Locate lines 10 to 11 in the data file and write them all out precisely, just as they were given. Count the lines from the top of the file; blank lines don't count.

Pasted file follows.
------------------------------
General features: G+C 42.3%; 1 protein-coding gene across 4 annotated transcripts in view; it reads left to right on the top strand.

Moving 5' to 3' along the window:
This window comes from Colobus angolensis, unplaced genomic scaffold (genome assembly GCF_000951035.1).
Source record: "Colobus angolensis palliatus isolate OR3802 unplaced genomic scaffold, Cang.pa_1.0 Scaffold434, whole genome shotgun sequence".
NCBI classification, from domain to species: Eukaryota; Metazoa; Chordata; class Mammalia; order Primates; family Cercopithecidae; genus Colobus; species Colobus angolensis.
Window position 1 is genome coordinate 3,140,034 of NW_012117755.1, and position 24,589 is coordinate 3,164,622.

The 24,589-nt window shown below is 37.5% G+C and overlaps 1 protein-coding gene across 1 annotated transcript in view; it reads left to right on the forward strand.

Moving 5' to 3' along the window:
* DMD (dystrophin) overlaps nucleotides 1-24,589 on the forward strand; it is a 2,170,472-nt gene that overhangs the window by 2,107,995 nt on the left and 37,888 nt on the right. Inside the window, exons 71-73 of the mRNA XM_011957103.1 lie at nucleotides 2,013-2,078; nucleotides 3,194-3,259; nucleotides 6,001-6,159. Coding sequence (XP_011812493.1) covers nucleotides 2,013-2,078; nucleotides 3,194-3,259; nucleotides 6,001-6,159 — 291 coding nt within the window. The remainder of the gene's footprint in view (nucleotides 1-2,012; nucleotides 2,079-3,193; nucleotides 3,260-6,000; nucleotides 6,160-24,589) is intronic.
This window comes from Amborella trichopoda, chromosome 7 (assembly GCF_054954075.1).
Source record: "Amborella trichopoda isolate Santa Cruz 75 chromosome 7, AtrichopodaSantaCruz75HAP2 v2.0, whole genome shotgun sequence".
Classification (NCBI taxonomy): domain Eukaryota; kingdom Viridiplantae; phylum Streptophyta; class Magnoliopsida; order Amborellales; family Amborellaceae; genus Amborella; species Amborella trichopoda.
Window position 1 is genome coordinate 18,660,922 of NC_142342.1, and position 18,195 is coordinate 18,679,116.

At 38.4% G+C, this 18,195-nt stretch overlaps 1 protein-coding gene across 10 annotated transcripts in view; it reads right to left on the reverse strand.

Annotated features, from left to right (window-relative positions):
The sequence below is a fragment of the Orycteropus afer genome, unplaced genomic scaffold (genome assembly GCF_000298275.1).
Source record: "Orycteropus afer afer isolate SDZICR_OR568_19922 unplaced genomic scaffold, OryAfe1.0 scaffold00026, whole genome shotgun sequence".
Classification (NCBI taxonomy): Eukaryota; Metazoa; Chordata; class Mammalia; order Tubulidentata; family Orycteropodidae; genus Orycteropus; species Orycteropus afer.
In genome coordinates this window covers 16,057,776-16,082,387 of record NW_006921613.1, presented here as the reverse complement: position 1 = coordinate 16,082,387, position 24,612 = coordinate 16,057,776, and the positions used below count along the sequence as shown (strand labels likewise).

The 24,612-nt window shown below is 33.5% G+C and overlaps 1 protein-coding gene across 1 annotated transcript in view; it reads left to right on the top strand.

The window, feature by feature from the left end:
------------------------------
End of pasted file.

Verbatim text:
This window comes from Amborella trichopoda, chromosome 7 (assembly GCF_054954075.1).
Source record: "Amborella trichopoda isolate Santa Cruz 75 chromosome 7, AtrichopodaSantaCruz75HAP2 v2.0, whole genome shotgun sequence".